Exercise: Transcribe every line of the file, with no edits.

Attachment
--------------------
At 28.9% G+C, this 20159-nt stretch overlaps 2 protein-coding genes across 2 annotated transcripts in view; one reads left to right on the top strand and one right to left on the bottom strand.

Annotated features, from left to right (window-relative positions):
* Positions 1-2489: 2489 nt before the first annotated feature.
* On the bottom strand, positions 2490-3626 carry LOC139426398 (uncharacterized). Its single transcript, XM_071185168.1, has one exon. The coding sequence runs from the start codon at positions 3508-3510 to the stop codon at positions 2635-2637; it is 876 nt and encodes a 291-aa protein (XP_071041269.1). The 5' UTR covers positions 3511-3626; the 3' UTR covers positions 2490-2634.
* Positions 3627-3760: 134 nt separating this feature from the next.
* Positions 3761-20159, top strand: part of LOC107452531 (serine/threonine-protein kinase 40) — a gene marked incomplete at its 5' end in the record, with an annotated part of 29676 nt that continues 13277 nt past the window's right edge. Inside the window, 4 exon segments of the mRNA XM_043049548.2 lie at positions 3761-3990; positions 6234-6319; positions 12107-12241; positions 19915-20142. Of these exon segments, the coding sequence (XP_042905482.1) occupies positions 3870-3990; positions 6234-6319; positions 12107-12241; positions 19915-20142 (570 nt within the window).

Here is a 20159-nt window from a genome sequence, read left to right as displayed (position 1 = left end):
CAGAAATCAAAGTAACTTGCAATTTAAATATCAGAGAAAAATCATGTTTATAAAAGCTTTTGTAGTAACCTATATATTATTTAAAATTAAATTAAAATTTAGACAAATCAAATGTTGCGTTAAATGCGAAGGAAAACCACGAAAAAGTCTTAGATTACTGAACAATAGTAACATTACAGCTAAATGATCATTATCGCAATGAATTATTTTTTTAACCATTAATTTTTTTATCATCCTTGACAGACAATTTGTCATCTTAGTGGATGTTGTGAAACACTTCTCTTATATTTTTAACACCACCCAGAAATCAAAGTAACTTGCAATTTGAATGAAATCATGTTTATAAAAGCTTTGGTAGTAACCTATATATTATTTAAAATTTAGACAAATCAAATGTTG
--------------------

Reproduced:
At 28.9% G+C, this 20159-nt stretch overlaps 2 protein-coding genes across 2 annotated transcripts in view; one reads left to right on the top strand and one right to left on the bottom strand.

Annotated features, from left to right (window-relative positions):
* Positions 1-2489: 2489 nt before the first annotated feature.
* On the bottom strand, positions 2490-3626 carry LOC139426398 (uncharacterized). Its single transcript, XM_071185168.1, has one exon. The coding sequence runs from the start codon at positions 3508-3510 to the stop codon at positions 2635-2637; it is 876 nt and encodes a 291-aa protein (XP_071041269.1). The 5' UTR covers positions 3511-3626; the 3' UTR covers positions 2490-2634.
* Positions 3627-3760: 134 nt separating this feature from the next.
* Positions 3761-20159, top strand: part of LOC107452531 (serine/threonine-protein kinase 40) — a gene marked incomplete at its 5' end in the record, with an annotated part of 29676 nt that continues 13277 nt past the window's right edge. Inside the window, 4 exon segments of the mRNA XM_043049548.2 lie at positions 3761-3990; positions 6234-6319; positions 12107-12241; positions 19915-20142. Of these exon segments, the coding sequence (XP_042905482.1) occupies positions 3870-3990; positions 6234-6319; positions 12107-12241; positions 19915-20142 (570 nt within the window).

Here is a 20159-nt window from a genome sequence, read left to right as displayed (position 1 = left end):
CAGAAATCAAAGTAACTTGCAATTTAAATATCAGAGAAAAATCATGTTTATAAAAGCTTTTGTAGTAACCTATATATTATTTAAAATTAAATTAAAATTTAGACAAATCAAATGTTGCGTTAAATGCGAAGGAAAACCACGAAAAAGTCTTAGATTACTGAACAATAGTAACATTACAGCTAAATGATCATTATCGCAATGAATTATTTTTTTAACCATTAATTTTTTTATCATCCTTGACAGACAATTTGTCATCTTAGTGGATGTTGTGAAACACTTCTCTTATATTTTTAACACCACCCAGAAATCAAAGTAACTTGCAATTTGAATGAAATCATGTTTATAAAAGCTTTGGTAGTAACCTATATATTATTTAAAATTTAGACAAATCAAATGTTG